Marli Mesibov • 2 minutes
Every strong brand has a personality behind its voice.
A good brand can build trust, engage new customers, and encourage loyalty and long lasting relationships.
If your brand is what people say about you when you leave the room, are you confident in what people are saying about your brand, company or service?
Your brand is your personality, and both can be crafted, but I
it takes time to develop and enhance a consistent brand with a compelling personality.
When you think of your brand personality, is it:
- What you tell people your organisation is
- What the company sounds like
- What the company does
It’s probably a little bit of all of these. Your brand is a combination of your intentions, your actions, and other people’s perceptions.
Brand personality elements
Branding can be thought of in terms of visual work and marketing. Logos, colours, and fonts all play an important role in having a recognisable brand. But branding is also about how you sound and what you do. To that end, brand includes:
- Message Architecture
- Voice and Tone
- Communications Strategy
The message architecture has at its core a mission statement of sorts and is the first step in creating a brand. It’s a one or two line statement rather than a public-facing missing statement. It should summarise who you are, why you do the things you do, and how you accomplish your goals. The mission statement should serve as a reminder of how you make your decisions.
The next part of the message architecture is the pillars. These are themes, or terms that summarise your brand attributes. For example, one core theme may be “up and coming,” which will influence the types of technology you use, how quickly you share information, and what types of products you create.
These themes and mission make up your architecture and serve as the structure for your brand.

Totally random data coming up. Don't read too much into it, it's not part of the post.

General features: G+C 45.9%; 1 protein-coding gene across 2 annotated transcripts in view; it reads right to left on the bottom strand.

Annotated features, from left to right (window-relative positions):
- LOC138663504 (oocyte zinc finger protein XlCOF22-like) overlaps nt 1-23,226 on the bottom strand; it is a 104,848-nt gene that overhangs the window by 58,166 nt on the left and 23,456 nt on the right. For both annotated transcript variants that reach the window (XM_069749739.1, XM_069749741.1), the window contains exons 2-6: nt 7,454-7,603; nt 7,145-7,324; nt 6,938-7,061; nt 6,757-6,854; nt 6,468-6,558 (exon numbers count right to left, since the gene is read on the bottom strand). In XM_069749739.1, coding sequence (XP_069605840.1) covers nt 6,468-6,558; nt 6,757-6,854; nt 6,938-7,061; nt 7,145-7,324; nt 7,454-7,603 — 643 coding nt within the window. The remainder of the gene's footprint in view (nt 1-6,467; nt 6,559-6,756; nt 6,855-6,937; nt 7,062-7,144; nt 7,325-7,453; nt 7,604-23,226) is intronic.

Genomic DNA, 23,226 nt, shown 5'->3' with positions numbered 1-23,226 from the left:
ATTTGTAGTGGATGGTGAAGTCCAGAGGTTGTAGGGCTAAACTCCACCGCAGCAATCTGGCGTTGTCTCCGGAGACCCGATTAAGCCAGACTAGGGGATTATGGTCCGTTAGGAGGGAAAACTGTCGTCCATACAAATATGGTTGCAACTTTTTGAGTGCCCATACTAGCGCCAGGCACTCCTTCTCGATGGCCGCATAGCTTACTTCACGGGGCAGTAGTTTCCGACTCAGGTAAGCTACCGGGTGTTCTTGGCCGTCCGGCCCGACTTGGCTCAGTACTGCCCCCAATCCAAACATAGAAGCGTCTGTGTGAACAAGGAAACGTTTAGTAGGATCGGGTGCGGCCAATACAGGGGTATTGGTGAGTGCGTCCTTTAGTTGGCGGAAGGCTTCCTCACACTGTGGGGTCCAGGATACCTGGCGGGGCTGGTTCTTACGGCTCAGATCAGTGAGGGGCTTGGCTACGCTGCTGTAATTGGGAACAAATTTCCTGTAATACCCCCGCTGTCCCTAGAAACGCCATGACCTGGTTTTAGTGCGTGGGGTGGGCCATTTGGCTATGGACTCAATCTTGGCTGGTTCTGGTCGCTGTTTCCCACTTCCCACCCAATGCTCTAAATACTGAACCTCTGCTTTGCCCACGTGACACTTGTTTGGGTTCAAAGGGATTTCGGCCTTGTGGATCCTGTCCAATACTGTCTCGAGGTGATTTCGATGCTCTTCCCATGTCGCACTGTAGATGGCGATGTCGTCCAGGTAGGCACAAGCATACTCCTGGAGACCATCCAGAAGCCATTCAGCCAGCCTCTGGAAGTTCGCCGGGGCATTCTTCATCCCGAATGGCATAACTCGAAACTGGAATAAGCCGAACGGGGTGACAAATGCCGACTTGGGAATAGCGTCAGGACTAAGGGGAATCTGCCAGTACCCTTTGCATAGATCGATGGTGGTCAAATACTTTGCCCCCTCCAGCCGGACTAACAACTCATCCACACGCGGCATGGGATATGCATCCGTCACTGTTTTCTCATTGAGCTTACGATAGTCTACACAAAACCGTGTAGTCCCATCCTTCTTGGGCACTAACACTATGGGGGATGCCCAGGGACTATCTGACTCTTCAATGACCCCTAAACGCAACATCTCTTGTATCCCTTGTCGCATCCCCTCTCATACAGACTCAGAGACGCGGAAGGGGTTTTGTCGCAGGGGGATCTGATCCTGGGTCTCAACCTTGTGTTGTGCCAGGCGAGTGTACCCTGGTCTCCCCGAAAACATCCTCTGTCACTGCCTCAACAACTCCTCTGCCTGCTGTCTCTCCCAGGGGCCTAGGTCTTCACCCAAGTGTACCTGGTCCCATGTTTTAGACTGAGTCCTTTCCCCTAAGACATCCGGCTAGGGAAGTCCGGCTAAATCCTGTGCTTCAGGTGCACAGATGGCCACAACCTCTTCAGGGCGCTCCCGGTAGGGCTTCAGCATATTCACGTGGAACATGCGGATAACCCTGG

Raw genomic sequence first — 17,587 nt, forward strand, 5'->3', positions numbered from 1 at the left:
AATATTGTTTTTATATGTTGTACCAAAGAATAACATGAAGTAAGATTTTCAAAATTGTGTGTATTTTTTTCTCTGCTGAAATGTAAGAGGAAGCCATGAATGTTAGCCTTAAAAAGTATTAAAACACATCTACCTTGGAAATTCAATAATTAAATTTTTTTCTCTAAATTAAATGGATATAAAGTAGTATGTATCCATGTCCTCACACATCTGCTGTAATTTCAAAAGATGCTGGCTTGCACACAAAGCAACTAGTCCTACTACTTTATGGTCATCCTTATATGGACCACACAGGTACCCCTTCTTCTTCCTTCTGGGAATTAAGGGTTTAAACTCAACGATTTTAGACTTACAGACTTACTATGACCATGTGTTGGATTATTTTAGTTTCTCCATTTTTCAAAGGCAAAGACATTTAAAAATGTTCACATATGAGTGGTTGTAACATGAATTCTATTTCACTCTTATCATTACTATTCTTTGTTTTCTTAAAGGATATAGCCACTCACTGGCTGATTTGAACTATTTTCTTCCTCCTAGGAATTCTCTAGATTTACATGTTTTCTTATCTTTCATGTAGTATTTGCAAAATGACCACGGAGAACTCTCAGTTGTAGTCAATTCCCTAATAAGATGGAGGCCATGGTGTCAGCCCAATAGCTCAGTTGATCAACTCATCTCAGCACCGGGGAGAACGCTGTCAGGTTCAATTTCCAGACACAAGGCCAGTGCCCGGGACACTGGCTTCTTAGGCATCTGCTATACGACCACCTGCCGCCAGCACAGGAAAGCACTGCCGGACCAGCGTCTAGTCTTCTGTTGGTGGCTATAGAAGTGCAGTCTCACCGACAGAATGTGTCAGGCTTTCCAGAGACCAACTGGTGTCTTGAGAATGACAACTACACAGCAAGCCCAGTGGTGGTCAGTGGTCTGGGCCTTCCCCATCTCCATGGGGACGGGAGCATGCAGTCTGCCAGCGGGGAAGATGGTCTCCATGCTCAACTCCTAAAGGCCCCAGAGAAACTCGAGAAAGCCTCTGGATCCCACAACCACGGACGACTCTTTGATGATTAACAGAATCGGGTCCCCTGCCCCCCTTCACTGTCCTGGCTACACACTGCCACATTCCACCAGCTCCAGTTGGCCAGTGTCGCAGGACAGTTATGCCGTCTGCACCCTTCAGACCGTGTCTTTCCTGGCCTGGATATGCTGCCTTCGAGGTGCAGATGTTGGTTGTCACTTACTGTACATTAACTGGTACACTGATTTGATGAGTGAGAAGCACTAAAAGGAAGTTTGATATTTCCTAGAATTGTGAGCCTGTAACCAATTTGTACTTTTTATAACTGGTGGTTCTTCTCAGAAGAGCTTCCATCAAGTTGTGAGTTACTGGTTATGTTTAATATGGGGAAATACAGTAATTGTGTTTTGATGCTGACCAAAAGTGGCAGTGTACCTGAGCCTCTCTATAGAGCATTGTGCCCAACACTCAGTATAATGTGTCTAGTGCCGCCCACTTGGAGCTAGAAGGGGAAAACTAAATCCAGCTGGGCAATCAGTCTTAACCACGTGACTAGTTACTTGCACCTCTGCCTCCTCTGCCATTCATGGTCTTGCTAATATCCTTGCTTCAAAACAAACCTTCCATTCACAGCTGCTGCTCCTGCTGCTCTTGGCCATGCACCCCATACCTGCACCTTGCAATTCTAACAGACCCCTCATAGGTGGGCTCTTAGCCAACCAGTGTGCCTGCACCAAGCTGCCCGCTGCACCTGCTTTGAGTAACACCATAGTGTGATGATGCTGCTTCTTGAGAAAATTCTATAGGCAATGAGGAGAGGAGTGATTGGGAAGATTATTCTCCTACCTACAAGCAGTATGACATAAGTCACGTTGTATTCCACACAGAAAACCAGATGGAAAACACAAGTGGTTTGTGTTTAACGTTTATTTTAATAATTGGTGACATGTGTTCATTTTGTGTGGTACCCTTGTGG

Voice and Tone
Your voice is the way you speak or sound. Good dialogue demonstrates how a specific character speaks, so your brand voice will demonstrate how you speak.
If voice is inherent to you, tone is how you modulate your vocabulary for specific scenarios. As a person, you may speak differently to your colleagues than to your friends. You may use a different vocabulary and tone in a meeting than on a date. Your brand will also need a tone specific to common scenarios: one for celebrating great moments with customers and another for apologising when things have gone wrong. If you define the appropriate tone for each scenario you’ll ensure your voice maintains a measure of consistency.
Your strategy outlines how, when, and where you are going to communicate with your audience. Refer back to your message architecture to determine how to make those decisions.
When you build out a communications strategy, you define additional elements of your personality. You define the types of places you spend time, when you’re going to reach out to people, and what you’ll respond to.
Live Your Brand
Listen to your audience, and learn if you’re being consistent. Check in with your message architecture, and make sure your mission statement aligns with your objectives.
Your brand personality is an intrinsic part of your organisation. Set yourself up for success with a message architecture, voice and tone, and communications strategy.
Keen to learn more?
Watch the recording of Marli’s webinar, how to build a message architecture that reflects and promotes your brand. We covered how to build a message architecture, how to create a voice and tone, and how to use brand to further organisational goals.